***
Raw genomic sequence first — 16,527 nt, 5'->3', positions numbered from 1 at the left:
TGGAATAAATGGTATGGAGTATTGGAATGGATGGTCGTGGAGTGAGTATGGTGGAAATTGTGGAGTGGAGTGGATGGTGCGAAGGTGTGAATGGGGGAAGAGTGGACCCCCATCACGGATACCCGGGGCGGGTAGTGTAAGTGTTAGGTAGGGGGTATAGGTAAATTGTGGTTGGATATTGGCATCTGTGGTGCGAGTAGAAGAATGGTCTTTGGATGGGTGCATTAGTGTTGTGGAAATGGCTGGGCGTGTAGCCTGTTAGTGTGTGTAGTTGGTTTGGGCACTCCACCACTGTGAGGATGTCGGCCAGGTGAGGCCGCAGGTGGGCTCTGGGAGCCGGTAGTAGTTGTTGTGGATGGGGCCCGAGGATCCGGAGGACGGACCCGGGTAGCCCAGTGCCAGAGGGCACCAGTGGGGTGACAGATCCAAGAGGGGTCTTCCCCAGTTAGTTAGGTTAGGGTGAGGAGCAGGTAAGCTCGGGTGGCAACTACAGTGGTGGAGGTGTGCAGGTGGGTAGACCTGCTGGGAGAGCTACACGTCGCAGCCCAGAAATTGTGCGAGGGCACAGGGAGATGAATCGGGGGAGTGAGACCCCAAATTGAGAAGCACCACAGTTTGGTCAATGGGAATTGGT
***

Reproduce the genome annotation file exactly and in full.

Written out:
Raw genomic sequence first — 16,527 nt, 5'->3', positions numbered from 1 at the left:
TGGAATAAATGGTATGGAGTATTGGAATGGATGGTCGTGGAGTGAGTATGGTGGAAATTGTGGAGTGGAGTGGATGGTGCGAAGGTGTGAATGGGGGAAGAGTGGACCCCCATCACGGATACCCGGGGCGGGTAGTGTAAGTGTTAGGTAGGGGGTATAGGTAAATTGTGGTTGGATATTGGCATCTGTGGTGCGAGTAGAAGAATGGTCTTTGGATGGGTGCATTAGTGTTGTGGAAATGGCTGGGCGTGTAGCCTGTTAGTGTGTGTAGTTGGTTTGGGCACTCCACCACTGTGAGGATGTCGGCCAGGTGAGGCCGCAGGTGGGCTCTGGGAGCCGGTAGTAGTTGTTGTGGATGGGGCCCGAGGATCCGGAGGACGGACCCGGGTAGCCCAGTGCCAGAGGGCACCAGTGGGGTGACAGATCCAAGAGGGGTCTTCCCCAGTTAGTTAGGTTAGGGTGAGGAGCAGGTAAGCTCGGGTGGCAACTACAGTGGTGGAGGTGTGCAGGTGGGTAGACCTGCTGGGAGAGCTACACGTCGCAGCCCAGAAATTGTGCGAGGGCACAGGGAGATGAATCGGGGGAGTGAGACCCCAAATTGAGAAGCACCACAGTTTGGTCAATGGGAATTGGT